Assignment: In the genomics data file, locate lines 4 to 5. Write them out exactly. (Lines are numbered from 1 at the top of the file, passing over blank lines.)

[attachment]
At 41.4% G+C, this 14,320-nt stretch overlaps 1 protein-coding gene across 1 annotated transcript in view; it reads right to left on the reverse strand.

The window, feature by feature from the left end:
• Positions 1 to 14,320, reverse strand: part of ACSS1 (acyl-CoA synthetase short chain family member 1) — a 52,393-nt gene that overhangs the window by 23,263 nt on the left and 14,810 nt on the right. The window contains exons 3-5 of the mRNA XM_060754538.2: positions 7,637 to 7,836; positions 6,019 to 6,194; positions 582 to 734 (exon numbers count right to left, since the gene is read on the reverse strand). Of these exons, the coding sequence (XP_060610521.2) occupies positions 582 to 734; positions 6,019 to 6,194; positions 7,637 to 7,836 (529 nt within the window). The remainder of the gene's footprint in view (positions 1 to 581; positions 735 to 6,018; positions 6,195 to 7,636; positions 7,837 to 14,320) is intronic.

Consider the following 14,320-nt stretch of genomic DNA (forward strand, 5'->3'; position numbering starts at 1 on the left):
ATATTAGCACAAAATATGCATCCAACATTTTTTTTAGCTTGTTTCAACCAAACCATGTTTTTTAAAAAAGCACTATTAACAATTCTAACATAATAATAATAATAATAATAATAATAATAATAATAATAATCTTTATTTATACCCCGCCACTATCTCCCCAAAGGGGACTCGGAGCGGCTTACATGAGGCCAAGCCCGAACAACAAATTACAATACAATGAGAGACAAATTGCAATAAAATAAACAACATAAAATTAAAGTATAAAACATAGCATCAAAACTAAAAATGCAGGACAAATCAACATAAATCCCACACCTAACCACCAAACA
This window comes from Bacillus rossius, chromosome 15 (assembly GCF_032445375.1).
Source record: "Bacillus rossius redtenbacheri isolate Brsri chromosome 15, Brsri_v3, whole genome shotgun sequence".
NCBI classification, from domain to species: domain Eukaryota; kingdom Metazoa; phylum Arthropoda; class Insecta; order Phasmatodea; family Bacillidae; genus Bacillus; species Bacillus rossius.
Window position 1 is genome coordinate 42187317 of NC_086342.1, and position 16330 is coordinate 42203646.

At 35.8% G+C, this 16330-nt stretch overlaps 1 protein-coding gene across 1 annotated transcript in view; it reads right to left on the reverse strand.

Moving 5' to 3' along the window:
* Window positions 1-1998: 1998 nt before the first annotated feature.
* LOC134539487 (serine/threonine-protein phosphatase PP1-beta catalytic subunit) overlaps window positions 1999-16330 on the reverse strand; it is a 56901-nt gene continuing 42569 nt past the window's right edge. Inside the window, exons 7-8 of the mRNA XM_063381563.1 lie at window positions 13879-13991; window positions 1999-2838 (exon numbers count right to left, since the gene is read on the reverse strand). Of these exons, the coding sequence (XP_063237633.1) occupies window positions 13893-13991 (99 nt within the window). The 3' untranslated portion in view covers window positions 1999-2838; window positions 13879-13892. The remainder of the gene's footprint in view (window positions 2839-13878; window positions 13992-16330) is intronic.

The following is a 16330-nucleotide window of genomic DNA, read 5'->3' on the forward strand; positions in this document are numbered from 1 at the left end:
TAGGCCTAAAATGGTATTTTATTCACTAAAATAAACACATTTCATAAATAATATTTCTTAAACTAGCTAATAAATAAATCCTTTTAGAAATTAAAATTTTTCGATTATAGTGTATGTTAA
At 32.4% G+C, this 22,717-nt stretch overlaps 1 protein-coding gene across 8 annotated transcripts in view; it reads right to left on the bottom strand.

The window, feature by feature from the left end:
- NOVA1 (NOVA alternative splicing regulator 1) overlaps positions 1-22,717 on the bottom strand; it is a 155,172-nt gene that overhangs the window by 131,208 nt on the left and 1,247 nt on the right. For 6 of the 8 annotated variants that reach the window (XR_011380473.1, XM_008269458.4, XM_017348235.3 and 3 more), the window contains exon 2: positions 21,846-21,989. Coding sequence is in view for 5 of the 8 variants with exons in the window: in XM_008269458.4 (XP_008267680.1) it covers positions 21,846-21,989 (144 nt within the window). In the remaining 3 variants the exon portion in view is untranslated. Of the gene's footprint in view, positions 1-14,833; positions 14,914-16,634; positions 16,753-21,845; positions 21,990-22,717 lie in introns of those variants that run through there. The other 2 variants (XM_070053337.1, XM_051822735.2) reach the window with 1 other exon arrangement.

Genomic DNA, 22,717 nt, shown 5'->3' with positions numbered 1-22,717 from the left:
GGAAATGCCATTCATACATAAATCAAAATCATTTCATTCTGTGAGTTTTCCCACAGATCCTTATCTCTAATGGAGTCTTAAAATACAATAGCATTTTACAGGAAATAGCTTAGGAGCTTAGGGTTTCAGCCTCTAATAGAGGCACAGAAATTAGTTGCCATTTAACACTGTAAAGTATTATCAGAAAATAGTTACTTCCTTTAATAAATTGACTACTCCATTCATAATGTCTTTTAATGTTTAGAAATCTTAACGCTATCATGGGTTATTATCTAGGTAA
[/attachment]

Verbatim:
Consider the following 14,320-nt stretch of genomic DNA (forward strand, 5'->3'; position numbering starts at 1 on the left):
ATATTAGCACAAAATATGCATCCAACATTTTTTTTAGCTTGTTTCAACCAAACCATGTTTTTTAAAAAAGCACTATTAACAATTCTAACATAATAATAATAATAATAATAATAATAATAATAATAATAATCTTTATTTATACCCCGCCACTATCTCCCCAAAGGGGACTCGGAGCGGCTTACATGAGGCCAAGCCCGAACAACAAATTACAATACAATGAGAGACAAATTGCAATAAAATAAACAACATAAAATTAAAGTATAAAACATAGCATCAAAACTAAAAATGCAGGACAAATCAACATAAATCCCACACCTAACCACCAAACA